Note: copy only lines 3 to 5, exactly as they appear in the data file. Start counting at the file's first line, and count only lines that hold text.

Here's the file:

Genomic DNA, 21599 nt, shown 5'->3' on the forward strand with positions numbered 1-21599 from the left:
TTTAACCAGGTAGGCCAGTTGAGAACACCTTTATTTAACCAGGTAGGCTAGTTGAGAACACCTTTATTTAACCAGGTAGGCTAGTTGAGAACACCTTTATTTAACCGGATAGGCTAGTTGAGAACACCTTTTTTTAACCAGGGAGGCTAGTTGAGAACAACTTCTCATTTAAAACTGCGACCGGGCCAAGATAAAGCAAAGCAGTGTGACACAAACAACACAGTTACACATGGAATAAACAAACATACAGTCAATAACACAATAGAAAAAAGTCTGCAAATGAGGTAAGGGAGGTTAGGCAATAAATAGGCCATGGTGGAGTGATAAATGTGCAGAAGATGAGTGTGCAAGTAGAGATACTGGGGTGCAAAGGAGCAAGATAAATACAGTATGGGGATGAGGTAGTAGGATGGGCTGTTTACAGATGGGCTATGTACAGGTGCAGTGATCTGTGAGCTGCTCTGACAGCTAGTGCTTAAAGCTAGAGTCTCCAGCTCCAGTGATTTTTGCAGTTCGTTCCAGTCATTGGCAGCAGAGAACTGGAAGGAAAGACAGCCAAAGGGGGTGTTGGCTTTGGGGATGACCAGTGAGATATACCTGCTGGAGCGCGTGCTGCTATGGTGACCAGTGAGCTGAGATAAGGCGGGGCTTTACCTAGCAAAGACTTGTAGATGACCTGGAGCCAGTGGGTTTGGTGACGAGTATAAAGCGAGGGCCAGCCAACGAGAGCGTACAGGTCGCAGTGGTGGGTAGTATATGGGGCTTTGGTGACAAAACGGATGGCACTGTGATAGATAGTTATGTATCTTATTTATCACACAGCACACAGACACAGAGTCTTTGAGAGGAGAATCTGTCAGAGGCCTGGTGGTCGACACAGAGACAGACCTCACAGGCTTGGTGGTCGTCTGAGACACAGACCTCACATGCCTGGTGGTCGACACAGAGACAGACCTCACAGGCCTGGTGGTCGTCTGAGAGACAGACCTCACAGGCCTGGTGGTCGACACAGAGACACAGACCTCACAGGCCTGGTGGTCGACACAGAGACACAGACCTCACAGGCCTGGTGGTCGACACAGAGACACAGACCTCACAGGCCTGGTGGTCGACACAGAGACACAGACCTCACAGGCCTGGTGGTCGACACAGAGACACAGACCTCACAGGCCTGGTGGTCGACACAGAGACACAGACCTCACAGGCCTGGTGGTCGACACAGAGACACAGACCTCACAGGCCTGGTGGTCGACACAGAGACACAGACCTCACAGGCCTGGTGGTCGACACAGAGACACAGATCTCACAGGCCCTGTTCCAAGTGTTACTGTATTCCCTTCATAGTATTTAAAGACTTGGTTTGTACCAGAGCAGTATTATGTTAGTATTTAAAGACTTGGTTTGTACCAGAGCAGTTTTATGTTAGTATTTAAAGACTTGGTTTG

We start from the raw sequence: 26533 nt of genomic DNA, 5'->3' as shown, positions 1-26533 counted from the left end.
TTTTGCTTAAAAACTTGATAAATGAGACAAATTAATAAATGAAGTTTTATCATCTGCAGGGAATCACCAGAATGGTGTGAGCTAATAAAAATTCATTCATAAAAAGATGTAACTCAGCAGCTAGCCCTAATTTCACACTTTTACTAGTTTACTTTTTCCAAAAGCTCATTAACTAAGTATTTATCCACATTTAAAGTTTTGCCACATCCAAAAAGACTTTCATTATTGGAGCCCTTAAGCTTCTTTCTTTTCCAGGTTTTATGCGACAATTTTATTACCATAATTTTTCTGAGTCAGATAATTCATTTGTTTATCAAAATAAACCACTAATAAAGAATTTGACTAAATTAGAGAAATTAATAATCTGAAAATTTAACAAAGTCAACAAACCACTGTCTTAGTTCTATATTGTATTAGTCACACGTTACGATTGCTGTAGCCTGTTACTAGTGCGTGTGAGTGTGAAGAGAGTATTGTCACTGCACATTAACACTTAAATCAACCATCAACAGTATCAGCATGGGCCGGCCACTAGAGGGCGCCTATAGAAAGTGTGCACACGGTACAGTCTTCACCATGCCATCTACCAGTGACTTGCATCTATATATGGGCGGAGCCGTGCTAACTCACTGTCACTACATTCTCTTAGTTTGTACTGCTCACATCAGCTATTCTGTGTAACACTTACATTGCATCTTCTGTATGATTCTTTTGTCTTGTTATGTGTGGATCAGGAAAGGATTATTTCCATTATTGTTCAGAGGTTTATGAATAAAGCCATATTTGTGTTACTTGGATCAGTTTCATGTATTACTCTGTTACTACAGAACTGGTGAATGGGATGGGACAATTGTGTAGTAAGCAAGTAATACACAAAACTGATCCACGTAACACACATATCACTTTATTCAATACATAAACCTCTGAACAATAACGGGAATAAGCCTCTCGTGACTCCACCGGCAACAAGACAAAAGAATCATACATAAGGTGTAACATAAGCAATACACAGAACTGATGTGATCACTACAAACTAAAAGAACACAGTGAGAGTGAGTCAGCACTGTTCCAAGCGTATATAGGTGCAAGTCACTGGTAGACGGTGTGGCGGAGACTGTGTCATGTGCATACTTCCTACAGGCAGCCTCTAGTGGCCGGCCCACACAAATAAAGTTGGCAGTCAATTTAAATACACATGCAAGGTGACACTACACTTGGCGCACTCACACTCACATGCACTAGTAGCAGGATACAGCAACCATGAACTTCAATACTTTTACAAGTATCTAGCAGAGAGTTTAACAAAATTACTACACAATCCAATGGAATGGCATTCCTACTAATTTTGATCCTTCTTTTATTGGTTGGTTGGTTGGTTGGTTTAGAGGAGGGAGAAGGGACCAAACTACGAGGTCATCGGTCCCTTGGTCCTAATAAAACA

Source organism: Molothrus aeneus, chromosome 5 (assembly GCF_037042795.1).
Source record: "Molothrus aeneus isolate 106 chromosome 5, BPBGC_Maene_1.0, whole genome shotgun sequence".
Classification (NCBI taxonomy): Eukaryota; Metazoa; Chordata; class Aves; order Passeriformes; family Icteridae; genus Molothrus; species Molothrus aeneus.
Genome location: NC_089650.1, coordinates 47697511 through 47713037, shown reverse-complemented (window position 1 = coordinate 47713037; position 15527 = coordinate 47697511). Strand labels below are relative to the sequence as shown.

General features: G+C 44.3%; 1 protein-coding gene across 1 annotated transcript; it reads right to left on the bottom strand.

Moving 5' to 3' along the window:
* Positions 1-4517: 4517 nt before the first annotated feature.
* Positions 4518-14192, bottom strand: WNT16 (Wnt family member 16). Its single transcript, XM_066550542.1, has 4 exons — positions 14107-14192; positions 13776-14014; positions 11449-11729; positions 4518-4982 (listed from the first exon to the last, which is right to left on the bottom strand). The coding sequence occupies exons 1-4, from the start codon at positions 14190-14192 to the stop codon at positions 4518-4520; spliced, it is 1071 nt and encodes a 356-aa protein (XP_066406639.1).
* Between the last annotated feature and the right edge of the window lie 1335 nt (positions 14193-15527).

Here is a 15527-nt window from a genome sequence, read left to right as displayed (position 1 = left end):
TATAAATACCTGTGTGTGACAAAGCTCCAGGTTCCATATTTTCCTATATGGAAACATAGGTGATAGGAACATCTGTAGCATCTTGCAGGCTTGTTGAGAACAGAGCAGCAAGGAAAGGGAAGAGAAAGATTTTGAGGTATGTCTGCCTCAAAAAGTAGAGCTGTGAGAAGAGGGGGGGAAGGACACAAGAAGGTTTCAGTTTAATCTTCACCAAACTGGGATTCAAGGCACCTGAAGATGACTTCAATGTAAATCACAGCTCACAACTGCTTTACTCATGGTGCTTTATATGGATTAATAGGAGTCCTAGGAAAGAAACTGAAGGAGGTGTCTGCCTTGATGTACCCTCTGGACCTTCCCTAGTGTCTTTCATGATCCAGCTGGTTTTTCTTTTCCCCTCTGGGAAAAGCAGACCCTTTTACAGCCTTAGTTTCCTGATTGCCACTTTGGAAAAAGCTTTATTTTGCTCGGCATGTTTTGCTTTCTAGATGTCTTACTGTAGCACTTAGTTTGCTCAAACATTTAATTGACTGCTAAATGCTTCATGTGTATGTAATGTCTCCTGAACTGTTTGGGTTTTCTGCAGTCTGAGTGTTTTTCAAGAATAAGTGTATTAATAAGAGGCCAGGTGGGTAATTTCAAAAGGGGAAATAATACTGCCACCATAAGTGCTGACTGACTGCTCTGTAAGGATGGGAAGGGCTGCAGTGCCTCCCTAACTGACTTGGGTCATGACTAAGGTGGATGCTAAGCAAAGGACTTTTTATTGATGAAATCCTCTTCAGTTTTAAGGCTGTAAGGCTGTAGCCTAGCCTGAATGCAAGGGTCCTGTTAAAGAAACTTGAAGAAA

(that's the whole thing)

We start from the raw sequence: 26533 nt of genomic DNA, 5'->3' as shown, positions 1-26533 counted from the left end.
TTTTGCTTAAAAACTTGATAAATGAGACAAATTAATAAATGAAGTTTTATCATCTGCAGGGAATCACCAGAATGGTGTGAGCTAATAAAAATTCATTCATAAAAAGATGTAACTCAGCAGCTAGCCCTAATTTCACACTTTTACTAGTTTACTTTTTCCAAAAGCTCATTAACTAAGTATTTATCCACATTTAAAGTTTTGCCACATCCAAAAAGACTTTCATTATTGGAGCCCTTAAGCTTCTTTCTTTTCCAGGTTTTATGCGACAATTTTATTACCATAATTTTTCTGAGTCAGATAATTCATTTGTTTATCAAAATAAACCACTAATAAAGAATTTGACTAAATTAGAGAAATTAATAATCTGAAAATTTAACAAAGTCAACAAACCACTGTCTTAGTTCTATATTGTATTAGTCACACGTTACGATTGCTGTAGCCTGTTACTAGTGCGTGTGAGTGTGAAGAGAGTATTGTCACTGCACATTAACACTTAAATCAACCATCAACAGTATCAGCATGGGCCGGCCACTAGAGGGCGCCTATAGAAAGTGTGCACACGGTACAGTCTTCACCATGCCATCTACCAGTGACTTGCATCTATATATGGGCGGAGCCGTGCTAACTCACTGTCACTACATTCTCTTAGTTTGTACTGCTCACATCAGCTATTCTGTGTAACACTTACATTGCATCTTCTGTATGATTCTTTTGTCTTGTTATGTGTGGATCAGGAAAGGATTATTTCCATTATTGTTCAGAGGTTTATGAATAAAGCCATATTTGTGTTACTTGGATCAGTTTCATGTATTACTCTGTTACTACAGAACTGGTGAATGGGATGGGACAATTGTGTAGTAAGCAAGTAATACACAAAACTGATCCACGTAACACACATATCACTTTATTCAATACATAAACCTCTGAACAATAACGGGAATAAGCCTCTCGTGACTCCACCGGCAACAAGACAAAAGAATCATACATAAGGTGTAACATAAGCAATACACAGAACTGATGTGATCACTACAAACTAAAAGAACACAGTGAGAGTGAGTCAGCACTGTTCCAAGCGTATATAGGTGCAAGTCACTGGTAGACGGTGTGGCGGAGACTGTGTCATGTGCATACTTCCTACAGGCAGCCTCTAGTGGCCGGCCCACACAAATAAAGTTGGCAGTCAATTTAAATACACATGCAAGGTGACACTACACTTGGCGCACTCACACTCACATGCACTAGTAGCAGGATACAGCAACCATGAACTTCAATACTTTTACAAGTATCTAGCAGAGAGTTTAACAAAATTACTACACAATCCAATGGAATGGCATTCCTACTAATTTTGATCCTTCTTTTATTGGTTGGTTGGTTGGTTGGTTTAGAGGAGGGAGAAGGGACCAAACTACGAGGTCATCGGTCCCTTGGTCCTAATAAAACA

Source organism: Molothrus aeneus, chromosome 5 (assembly GCF_037042795.1).